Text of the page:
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  • 2 Post By mulasien
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  1. Thread AuthorThread Author   #1  
    mulasien's Avatar
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    Default Puzzling sentiment I've noticed regarding adding new features to iOS (aka, 'change is bad')

    I've noticed a very puzzling, curious sentiment from several people concerning wish lists of features to iOS7, which has frankly baffled me.

    We've all read wish lists of features we'd want to have in iOS7, including several on iMore.com as well, among which are requests such as a file system (or files.api), unified iMessage experience, toggles and widgets and quick actions, oh my!, and etc.

    What puzzles me are people who have replied that since they don't have use for such features (which is fine), they don't want to see it included for fear that it will ruin the experience and stability that they enjoy in iOS right now. Almost as if to say "this is a new thing that I don't plan on using, therefore it will negatively impact me", which further compresses down to "I don't want my phone to change, because anything different will only be bad".

    However, note that I've never used spotlight search on my phone. Nothing wrong with it, it's just a feature that I don't use. However, I've never once believed that the inclusion of spotlight search has had any negative impact on my device. Rather, it's just been invisible to me with no impact.

    For those who have never used the notification drop down, or the multitasking menu, etc., have the inclusion of these features actually caused your phone/tablet to run poorly due to its existence, or have they just been 'invisible' features that have no impact on you one way or another?

    Most unfortunately, having spent a considerable amount of time in both the Android and Apple communities I see this happening almost exclusively on the Apple side of the fence which does lend to reinforce existing negative stereotypes about Apple fans being technophobes ('iSheep', etc).

    I don't really have a question to pose to the board here, just that I've noticed this sentiment more times than I'd like to admit. And frankly, it bothers me.

    What do you think?
    Ipheuria and Racer X like this.
  2. #2  
    kilcher's Avatar
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    Default Re: Puzzling sentiment I've noticed regarding adding new features to iOS (aka, 'change is bad')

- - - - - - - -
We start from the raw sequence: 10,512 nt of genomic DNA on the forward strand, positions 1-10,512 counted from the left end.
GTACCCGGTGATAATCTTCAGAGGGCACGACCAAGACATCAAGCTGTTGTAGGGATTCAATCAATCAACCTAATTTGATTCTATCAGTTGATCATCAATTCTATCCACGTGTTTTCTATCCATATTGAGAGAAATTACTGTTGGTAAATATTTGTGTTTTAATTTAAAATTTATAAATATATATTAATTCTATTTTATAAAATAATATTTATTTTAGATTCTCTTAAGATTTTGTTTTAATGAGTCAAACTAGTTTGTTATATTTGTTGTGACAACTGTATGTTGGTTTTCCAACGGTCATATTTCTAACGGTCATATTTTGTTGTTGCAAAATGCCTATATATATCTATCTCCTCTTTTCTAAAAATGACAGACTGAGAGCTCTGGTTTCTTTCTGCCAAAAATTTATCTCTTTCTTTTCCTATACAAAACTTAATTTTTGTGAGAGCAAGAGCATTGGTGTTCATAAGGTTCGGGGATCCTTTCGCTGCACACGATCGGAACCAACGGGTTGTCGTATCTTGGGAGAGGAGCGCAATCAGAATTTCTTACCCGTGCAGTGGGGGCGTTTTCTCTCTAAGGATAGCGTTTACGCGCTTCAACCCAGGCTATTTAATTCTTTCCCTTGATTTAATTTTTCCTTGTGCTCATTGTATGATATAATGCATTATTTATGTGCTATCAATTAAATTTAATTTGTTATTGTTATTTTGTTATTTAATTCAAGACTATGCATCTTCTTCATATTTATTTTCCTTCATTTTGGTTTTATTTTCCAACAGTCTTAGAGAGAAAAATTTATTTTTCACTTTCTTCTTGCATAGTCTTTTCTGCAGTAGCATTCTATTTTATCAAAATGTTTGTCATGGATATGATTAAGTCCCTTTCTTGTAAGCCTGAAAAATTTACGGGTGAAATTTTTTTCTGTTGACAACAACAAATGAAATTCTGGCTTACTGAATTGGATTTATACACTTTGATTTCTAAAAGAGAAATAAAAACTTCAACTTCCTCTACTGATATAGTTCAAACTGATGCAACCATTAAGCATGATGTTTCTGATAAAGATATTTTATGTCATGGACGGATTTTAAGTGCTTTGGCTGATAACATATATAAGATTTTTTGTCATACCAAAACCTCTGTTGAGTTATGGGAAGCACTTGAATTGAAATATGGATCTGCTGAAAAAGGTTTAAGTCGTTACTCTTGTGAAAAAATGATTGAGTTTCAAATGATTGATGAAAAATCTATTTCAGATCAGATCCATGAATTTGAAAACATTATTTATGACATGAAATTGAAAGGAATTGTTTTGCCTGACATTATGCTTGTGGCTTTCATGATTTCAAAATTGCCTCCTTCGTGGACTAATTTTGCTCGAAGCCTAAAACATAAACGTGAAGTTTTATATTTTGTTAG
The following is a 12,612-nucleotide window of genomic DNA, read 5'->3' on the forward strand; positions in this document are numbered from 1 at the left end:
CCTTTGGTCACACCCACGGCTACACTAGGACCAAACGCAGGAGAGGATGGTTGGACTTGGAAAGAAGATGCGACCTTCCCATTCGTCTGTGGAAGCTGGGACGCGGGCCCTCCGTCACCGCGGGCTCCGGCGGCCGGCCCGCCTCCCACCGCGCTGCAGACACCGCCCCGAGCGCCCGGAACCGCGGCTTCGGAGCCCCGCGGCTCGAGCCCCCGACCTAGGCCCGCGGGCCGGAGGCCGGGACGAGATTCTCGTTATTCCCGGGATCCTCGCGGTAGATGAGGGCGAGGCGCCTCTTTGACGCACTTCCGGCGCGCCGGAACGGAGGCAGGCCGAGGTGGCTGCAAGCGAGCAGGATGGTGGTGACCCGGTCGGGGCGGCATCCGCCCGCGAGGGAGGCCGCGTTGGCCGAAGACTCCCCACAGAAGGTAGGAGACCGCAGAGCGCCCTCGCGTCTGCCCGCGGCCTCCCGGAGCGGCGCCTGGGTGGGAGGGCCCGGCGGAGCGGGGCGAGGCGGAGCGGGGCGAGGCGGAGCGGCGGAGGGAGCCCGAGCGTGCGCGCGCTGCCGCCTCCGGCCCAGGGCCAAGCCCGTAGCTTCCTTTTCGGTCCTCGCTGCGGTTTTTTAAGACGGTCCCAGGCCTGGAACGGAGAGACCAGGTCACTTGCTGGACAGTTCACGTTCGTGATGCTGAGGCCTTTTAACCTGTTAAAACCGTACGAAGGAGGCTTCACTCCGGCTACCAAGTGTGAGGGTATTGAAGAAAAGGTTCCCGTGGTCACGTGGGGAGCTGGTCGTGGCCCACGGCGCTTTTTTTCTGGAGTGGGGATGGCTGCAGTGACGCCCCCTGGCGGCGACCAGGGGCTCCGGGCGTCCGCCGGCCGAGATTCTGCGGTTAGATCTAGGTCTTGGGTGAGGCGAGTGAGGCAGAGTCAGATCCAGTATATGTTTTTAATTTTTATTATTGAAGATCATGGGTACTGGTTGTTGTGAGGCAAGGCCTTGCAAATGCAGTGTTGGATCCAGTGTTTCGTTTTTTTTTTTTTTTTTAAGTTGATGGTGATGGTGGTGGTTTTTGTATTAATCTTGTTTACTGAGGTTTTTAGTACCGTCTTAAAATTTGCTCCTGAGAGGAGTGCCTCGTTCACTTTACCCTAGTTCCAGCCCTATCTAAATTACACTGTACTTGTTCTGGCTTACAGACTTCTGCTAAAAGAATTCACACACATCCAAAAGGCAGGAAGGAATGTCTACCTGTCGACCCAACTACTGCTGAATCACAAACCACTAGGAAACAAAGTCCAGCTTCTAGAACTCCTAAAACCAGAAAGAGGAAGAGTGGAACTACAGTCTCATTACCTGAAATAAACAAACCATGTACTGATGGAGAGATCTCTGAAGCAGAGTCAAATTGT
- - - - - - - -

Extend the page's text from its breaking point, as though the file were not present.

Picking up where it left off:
Plain and simple. People think time spent on features they don't want is time not spent on features they do want.
    abazigal likes this.
  3. #3  
    SeanHRCC's Avatar

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    Default Re: Puzzling sentiment I've noticed regarding adding new features to iOS (aka, 'change is bad')

    Having read many of the iOS 7 threads on this forum...I think the more suitable stance many of them have is that they do not wish to chance an unstable environment for new "features" (that many view as gimmicks).

    Now I do agree that there are some really hard headed users that complain about any shift in the winds, regardless of what it effects (or doesn't)...but I tend to side with a lot of people who are apprehensive to new functions at the risk of a clumsy iOS, but with the changes happening around the smartphone world, one can only assume that iOS will eventually see some clutter as well...as long as the OS remains relatively clean and polished, I'm not overly concerned with new things, i just don't want to have the same issues you experience and read about across the pond on the Android OS.

    I don't think the technophobe stereotype is accurate though...think about this, in the 90's, Honda purely dominated the market with reliable, albeit simple, cars. People loved them, people remained loyal to them...and while they could be found to be a bit boring in the scheme of things, that's what people wanted, a car they could drive without effort for next to nothing to maintain. Then in the 2000's...Honda decided to match rest of the car world with new technology, and that is when the snowball started rolling, and now, only about 10 years later, Honda is struggling to be the #3 or #4 manufacturer, their consumer reviews are so bad at times that they have redesigned a car after only a single year of manufacturing...they are now living in a nightmare of being both undesirable and coming off of 4-5 years of their reliability being questioned (something they held firm as #1 for decades).